Similarly, the laws of physics could never have actually built the universe. Some agency must have been involved.

To use a simple analogy, Isaac Newton’s laws of motion in themselves never sent a snooker ball racing across the green baize. That can only be done by people using a snooker cue and the actions of their own arms.

Hawking’s argument appears to me even more illogical when he says the existence of gravity means the creation of the universe was inevitable. But how did gravity exist in the first place? Who put it there? And what was the creative force behind its birth?

And here is an MP3 file with Bill Craig’s response. Craig thinks that Hawking’s new book is basically the same as his previous book where he introduced the idea that his quantum gravity theory can explain the creation of the universe out of nothing, and then the multiverse to explain the fine-tuning.

UPDATE: I added a new post with Henry F. Schafer’s take on Hawking’s no-boundary proposal.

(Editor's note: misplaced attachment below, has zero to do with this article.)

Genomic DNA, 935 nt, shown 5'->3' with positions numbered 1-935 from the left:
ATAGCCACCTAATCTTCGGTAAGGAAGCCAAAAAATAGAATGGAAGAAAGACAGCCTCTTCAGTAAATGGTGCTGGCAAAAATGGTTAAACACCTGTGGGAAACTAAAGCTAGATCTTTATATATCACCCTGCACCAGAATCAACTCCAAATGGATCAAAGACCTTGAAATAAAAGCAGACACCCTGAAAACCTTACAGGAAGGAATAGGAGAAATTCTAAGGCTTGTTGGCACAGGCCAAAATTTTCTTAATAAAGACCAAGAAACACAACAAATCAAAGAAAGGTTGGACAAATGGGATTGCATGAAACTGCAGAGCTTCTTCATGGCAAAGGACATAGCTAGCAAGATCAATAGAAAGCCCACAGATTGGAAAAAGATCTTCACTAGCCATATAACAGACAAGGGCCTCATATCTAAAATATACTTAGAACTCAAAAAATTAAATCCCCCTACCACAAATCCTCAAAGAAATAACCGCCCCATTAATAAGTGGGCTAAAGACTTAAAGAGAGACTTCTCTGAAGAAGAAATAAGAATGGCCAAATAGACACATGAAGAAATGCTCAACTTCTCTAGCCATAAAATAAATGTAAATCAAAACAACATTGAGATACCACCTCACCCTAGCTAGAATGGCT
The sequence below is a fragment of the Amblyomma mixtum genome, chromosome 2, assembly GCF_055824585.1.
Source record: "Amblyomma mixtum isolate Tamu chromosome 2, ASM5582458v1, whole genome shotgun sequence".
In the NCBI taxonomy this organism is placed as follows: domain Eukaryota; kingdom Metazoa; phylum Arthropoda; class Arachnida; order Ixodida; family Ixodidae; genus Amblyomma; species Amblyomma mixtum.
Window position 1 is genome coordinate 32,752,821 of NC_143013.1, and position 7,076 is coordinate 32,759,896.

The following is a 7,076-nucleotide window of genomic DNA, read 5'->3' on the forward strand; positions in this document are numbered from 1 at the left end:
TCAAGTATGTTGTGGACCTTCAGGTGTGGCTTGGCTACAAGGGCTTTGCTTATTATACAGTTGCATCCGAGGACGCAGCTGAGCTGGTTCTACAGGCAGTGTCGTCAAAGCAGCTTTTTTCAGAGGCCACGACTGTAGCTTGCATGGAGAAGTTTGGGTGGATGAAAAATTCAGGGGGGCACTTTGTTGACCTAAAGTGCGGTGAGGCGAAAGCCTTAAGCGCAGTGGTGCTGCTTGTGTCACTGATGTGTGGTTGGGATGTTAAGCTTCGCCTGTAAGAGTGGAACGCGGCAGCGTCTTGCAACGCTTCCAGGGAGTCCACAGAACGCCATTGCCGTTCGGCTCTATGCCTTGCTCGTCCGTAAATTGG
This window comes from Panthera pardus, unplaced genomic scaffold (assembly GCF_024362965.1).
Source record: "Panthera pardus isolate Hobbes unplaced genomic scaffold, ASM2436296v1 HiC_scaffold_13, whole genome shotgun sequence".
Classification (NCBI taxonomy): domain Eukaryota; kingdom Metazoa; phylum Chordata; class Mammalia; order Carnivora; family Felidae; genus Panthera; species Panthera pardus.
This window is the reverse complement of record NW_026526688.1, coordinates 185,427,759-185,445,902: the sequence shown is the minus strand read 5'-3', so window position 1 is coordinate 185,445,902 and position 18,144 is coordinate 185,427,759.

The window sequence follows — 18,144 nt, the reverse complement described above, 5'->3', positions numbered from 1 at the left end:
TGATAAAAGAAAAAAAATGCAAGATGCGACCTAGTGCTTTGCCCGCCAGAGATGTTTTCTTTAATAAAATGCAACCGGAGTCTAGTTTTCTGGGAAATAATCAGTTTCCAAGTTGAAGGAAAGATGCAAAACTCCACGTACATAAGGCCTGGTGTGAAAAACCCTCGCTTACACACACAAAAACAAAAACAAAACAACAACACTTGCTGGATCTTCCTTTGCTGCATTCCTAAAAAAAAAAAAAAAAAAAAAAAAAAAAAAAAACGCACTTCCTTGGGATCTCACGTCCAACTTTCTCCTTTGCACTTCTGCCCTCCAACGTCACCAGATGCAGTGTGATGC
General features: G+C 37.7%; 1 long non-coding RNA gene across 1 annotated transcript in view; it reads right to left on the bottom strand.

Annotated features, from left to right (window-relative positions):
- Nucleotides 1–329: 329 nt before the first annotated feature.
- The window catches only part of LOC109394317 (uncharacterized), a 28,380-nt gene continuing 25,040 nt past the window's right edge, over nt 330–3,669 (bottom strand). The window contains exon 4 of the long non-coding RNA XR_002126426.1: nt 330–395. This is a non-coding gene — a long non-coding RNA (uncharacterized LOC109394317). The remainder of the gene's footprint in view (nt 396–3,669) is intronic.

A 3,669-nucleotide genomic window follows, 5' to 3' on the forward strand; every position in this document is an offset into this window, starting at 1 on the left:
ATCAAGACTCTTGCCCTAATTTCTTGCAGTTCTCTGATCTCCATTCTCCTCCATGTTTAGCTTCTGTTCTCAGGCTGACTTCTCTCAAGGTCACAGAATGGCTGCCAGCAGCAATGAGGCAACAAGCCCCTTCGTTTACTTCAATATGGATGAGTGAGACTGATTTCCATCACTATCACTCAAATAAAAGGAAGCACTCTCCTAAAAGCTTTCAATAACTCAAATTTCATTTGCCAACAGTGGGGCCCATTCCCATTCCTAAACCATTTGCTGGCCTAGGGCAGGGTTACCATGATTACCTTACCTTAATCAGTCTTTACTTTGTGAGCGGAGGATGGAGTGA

My thoughts

The law of gravity is just a mathematical equation that describes nature. Gravity is part of the natural world – it is a force of attraction between material objects. How can this force exist causally prior to the creation of all matter at t=0? It cannot. Self-creation is a self-refuting contradiction. For a thing to create itself, it would have to exist before it existed.

Maybe that passes for intelligent thought in the world of atheistic speculations, but not in the world of experimental science, which provides strong evidence for a Creation out of nothing, and a Design plan for the universe. Maybe this is just like Dawkins avoiding a debate with William Lane Craig – it’s not about seeking truth, it’s about book sales. It’s not like Hawking is going to subject his speculations to a public debate.

You can learn more about the argument for God’s existence from the creation of the universe in the Big Bang.

Filed under: Commentary, , , , , , , , , , , , , , , , , , , , , ,